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Spine (Phila Pa 1976). 1990 Jul;15(7):690-707.

Lumbar discography followed by computed tomography. Refining the diagnosis of low-back pain.

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Hughston Orthopaedic Clinic, Columbus, Georgia.


Two hundred fifty patients with low-back pain who underwent lumbar discography followed by computed tomography (CT) are the subject of this prospective study. In 93% of the patients, these combined imaging techniques provided additional useful diagnostic information that affected patient management and the selection of treatment alternatives. Lumbar discography followed by CT proved valuable in determining the significance of equivocal or multiple level abnormalities, determining the type of disc herniation, defining surgical options, and evaluating the previously operated spine. In 94% of patients who had surgery, CT-discography correctly predicted the type of disc herniation as protruded, extruded, sequestrated, or internally disrupted. Computed tomography-discography may be more sensitive that magnetic resonance imaging (MRI) in the early stages of disc degeneration because 18 of 177 discs with a normal T2-weighted image were discographically abnormal and the CT-discogram revealed annular tears or radial fissuring. The radiographic morphology of the normal herniated and degenerative lumbar discs shown by CT-discography gives unique insight into the pathogenesis of disc degeneration. The complications that followed the 750 discograms were one case of urticaria and one disc space infection. Even with the availability of high resolution CT and MRI, lumbar discography remains the only pain provocation challenge to the lumbar disc.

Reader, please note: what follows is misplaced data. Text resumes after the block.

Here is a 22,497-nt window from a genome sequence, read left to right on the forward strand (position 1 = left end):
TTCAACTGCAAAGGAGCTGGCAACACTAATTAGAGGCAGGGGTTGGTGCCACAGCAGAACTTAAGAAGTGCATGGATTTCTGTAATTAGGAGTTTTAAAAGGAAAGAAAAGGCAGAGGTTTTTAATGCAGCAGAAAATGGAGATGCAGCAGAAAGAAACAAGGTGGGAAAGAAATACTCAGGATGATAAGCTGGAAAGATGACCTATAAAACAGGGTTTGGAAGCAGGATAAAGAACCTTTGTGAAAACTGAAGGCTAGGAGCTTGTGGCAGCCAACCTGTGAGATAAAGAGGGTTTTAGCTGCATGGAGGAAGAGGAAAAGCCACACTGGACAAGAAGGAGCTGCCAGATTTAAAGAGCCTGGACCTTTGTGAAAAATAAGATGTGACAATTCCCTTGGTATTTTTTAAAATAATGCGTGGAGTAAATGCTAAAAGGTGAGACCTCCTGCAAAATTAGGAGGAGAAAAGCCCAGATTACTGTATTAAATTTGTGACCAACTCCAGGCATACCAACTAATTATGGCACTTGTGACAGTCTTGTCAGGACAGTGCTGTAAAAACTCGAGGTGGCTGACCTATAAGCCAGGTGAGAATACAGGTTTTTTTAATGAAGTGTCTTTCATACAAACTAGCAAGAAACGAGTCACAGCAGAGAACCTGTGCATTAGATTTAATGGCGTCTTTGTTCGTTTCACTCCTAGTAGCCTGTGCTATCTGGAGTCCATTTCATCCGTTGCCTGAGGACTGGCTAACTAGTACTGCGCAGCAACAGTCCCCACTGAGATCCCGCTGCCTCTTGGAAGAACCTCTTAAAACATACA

[Indexed for MEDLINE]

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